IS TOXIC MOLD MAKING YOU SICK?
Toxic Mold and Environmental Justice:
an informational blog & community resource
Toxic mold is a SILENT KILLER disproportionally preying on the economically disadvantaged and historically marginalized. It is our duty to act in community to spread awareness about the health effects of toxic mold, offer healing and solutions, drive legislative change, and save lives. Toxic mold exposure should be considered among the likes of environmental hazards like lead or asbestos that continue to affect the exposed victims for years to come or even a lifetime.
WHAT IS MOLD?
Molds are a kind of fungi— small organisms that particularly flourish in damp environments.
Molds play important roles in natural ecosystems– destroying organic materials and decay. This, however, makes mold a serious problem in our houses and inside of our bodies.
Inhaled mold can lead to allergies. Certain species of mold produce potent toxins (mycotoxins), which are toxic to human nervous systems. In addition to being dangerous to human health, mold threatens the structural integrity of buildings. Once a building has a mold problem, that building is even more vulnerable to future mold problems.
Building leaks and mold growth can even collapse buildings with people inside of them (Elias 2021). In Maumee, Ohio, an apartment complex, Chesterfield Apartments, forced their residents to move after discovering evidence of mold that led an inspector to deem the complex as “structurally unsafe”.
“ Mold toxicity is far more common than is currently recognized. Those knowledgeable in this field estimate that millions of people are wrestling with this problem but are entirely unaware of its existence.”
(Dr. Neil Nathan 2018, p. 41)
Have you been exposed to toxic mold?
I’m a 25 year-old Stanford student and toxic mold exposure survivor. Several years ago, before starting at Stanford, I unknowingly rented a house with black mold. I became very ill. I spontaneously developed intense chronic pain, unrelenting migraines, challenging stomach issues, and crushing fatigue. It took about a year to figure out what was causing my symptoms. I eventually moved out of the moldy environment, but it took several long years to heal the damage the mold caused to my body and immune system.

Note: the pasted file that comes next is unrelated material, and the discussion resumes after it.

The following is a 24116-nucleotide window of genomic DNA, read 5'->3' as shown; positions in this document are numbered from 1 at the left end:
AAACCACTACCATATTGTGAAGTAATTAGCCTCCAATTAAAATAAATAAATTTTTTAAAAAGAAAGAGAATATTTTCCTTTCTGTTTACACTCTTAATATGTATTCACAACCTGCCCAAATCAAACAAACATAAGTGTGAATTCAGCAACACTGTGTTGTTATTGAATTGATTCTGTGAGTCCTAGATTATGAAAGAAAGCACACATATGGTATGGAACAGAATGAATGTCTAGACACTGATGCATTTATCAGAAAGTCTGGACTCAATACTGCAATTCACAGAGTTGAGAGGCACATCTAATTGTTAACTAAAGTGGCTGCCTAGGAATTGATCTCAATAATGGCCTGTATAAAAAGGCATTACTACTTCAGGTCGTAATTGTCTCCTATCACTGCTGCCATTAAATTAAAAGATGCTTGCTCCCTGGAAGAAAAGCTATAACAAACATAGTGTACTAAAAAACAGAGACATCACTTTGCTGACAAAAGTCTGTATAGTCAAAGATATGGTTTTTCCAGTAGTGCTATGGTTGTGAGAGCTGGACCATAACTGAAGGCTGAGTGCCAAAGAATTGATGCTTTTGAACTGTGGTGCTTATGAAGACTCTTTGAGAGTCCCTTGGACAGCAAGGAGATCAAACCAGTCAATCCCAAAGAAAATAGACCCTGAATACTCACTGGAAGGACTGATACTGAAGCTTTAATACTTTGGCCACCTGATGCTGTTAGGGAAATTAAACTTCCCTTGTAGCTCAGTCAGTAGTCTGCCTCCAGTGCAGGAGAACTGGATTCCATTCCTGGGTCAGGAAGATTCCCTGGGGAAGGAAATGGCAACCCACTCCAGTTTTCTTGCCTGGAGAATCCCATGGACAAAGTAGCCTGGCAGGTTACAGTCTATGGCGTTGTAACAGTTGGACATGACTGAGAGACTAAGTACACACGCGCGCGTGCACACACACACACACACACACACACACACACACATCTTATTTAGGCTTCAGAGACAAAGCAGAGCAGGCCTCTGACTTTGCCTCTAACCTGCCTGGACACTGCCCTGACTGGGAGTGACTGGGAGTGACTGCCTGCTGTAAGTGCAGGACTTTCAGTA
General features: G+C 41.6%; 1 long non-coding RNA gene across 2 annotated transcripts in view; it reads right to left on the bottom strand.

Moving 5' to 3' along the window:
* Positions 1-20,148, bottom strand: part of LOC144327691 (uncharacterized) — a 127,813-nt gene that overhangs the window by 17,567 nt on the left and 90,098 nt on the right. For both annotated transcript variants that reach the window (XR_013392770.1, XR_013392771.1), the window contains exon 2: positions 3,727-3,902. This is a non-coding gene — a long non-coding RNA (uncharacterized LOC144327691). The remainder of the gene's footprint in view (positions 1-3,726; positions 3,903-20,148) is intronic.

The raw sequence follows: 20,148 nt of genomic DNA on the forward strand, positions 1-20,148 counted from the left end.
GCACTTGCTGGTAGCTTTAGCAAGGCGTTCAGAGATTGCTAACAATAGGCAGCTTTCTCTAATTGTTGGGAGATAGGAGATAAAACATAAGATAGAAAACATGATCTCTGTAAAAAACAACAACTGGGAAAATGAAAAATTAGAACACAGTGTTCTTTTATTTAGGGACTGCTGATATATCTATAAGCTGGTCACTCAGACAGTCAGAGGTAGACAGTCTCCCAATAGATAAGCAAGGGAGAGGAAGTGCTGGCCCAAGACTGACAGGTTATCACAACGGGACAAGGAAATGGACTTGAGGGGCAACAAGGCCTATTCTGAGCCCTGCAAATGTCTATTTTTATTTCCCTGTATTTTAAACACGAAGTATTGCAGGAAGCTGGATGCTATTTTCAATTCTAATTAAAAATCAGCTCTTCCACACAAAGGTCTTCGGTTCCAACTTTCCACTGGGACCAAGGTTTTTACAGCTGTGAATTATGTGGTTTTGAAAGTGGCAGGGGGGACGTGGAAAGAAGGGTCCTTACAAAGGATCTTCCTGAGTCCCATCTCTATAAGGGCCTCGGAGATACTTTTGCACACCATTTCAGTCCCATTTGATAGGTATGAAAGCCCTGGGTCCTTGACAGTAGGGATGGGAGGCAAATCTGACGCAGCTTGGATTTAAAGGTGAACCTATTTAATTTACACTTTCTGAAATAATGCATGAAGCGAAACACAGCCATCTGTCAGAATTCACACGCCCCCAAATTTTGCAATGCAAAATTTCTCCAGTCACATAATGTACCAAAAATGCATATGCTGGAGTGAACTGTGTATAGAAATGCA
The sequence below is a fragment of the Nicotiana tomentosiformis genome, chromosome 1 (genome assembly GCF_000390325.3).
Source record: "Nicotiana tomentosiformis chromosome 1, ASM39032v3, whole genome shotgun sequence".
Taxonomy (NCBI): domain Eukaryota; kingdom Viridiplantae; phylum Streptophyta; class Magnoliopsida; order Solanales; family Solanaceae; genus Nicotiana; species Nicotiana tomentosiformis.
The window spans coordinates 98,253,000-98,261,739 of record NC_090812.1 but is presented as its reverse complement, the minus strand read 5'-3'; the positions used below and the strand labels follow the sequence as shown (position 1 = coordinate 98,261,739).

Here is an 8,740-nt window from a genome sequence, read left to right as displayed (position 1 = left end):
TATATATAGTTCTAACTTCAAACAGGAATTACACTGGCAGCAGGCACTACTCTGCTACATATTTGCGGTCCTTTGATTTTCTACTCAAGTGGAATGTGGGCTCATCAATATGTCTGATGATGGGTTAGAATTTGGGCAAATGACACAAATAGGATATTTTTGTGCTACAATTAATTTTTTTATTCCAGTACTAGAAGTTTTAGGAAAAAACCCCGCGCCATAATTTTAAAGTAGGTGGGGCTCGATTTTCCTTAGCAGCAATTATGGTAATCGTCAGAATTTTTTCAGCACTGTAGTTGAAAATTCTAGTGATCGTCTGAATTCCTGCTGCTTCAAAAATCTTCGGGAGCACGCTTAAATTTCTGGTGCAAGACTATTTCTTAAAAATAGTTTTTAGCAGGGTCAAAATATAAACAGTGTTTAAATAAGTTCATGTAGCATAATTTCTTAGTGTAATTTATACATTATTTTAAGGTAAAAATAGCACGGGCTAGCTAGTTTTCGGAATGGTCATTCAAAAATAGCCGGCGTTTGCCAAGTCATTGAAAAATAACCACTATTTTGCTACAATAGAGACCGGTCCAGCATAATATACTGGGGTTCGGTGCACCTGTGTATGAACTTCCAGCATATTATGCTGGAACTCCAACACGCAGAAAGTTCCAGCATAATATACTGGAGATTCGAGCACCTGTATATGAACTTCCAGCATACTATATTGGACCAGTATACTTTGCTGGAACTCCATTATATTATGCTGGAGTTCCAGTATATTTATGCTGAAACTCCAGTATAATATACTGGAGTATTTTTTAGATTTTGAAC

If I had stayed in that home any longer, I would've dealt with life-long consequences.
Tragically, I moved out with almost nothing. I had to start my life over again.
I was forced to get rid of most of my possessions for my own health and safety. All of my books, clothes, furniture, records, pictures, and toys had become contaminated with mold spores and their toxic mycotoxins while I was living in that environment.
After my difficult journey, I am committed to supporting people who have experienced the detrimental effects of toxic mold, particularly those who are a part of communities that have less access resources. I want to use the platform and connections that I have as a Stanford student to bring attention to this issue. Thank you for visiting my website.
Mold-related infections cost the US economy about $5.6 billion per year” (Mudarri, 2016).